God knew that Abraham struggled because he kept looking to earthly solutions for his problems. He had already turned to Egypt not God when he was hungry and lied about who Sarah was to save himself. He looked to solve problems by himself. God takes Abraham outside and makes him look up. It is as if God is telling Abraham that he is looking to the wrong place. You need to look heavenward and see what God can do. If God can make that many stars, is it really too hard to believe that God can give you that many offspring? Likewise, looking to earth for the answers for our future will stunt our growth. We need to look to the Lord who has the ability to do anything. Look to the stars and ask “What does God want for you?”

And when you look up to the heavens, trust God. Abraham has not learned to be patient. He will still struggle and try to handle it his own way. He would fail when he took Hagar as a second wife and again when he told everyone Sarah was not his wife a second time. Yet, for the most part, he believed. He cast his lot with the Lord. When the Lord said that he should go this way, he went. He leaned his whole life toward God’s will because he believed with all his heart that God really knew what was best. Be patient and cast your lot with the Lord. Start your day asking what the Lord wants of you today. Worship him and learn from him in his word. Trust that the Lord who created the heavens knows what is best for your life. Cast your lot with him and life will have joy.

Look again up to the heavens. Do you notice how small you and I are compared to all the stars? Sometimes, we have to look beyond ourselves and realize that God is ministering to the whole world. Abraham wanted the land now, but he would have to wait because God was still working with the Amorite people. They would have to fail before God would give Abraham’s descendants the land that was promised. That would take time because God is loving and very patient.  We often ask God to speed things up so that we can what we want without considering the world around us. God is orchestrating blessings for the world around us as well as us. Even if we are ready for the miracle to begin, others may not be ready or be in place. Patience is required as he brings all the pieces together.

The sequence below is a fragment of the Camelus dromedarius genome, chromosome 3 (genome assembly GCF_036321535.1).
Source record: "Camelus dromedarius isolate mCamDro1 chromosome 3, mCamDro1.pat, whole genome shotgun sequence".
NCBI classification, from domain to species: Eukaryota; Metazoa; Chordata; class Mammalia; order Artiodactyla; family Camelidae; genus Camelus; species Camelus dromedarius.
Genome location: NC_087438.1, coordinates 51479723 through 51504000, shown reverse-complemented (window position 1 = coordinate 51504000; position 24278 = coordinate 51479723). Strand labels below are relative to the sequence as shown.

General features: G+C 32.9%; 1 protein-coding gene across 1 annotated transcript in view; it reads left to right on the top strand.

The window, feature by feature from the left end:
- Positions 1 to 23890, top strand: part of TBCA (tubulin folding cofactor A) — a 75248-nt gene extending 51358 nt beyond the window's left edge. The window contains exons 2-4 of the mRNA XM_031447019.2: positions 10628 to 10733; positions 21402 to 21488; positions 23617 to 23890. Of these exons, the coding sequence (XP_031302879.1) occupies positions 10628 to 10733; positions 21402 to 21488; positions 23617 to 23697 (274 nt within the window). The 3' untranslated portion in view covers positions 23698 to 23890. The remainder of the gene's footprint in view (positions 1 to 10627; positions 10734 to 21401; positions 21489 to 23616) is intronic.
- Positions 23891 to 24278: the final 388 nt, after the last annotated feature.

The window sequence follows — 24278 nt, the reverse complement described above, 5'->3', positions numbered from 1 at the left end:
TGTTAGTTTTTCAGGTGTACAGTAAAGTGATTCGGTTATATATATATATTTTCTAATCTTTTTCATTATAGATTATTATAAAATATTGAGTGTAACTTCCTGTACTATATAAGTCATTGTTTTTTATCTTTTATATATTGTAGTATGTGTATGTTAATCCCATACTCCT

The real question is, “Can you take the truth?” We want direction with as little pain as possible. Here, Abraham gets the awful truth. His descendants have a lot to learn. God will take the stiff necked descendants of Jacob and will mold them into a nation. Abraham wants the land now, but his descendants will not be ready for it. Can you take the truth? Do you really want to know where you will be five or ten years from now? Are you really ready to take the responsibility that comes with that promotion or jealous rivals that will come with your success? Sometimes we are better off trusting God and just waiting for His solution. Just look at Abraham. Abraham continued to prosper during his life. The simple man who left Ur with a few cattle and sheep had a large flock and much gold and silver by this time. Know that God will take care of you as He is working His plans. Look up, believe and realize that God is working great plans for us. He is a God who can be trusted. God’s plan is bigger than you could ever imagine. Trust him to take care of you till then as well. 

Thursday, March 24, 2016

The Story: Holy Week - He Came to be a Savior

Focus: Matt 26-27, Mark 14-15, Luke 22-23, John 13-19

 I walked into the auditorium excited to be at this mega church for an exciting conference on outreach and preaching. The speakers were first rate and the conference was sold out. I saw banners proclaiming some of the opportunities for members to work in the inner city with the homeless and posters for several missionaries that they were supporting. Yet, something felt wrong as I walked into this sanctuary. I wondered what it was. Then it hit me. There was no cross in this building. It could have been a college lecture hall or symphony concert hall. I am not sure why there is no cross in some churches when they are doing great ministry. It does point to a concern of mine. What does it mean that Jesus is Savior? For us, the story of the cross is central and we show it, but savior had different meanings to many in Jesus’ day.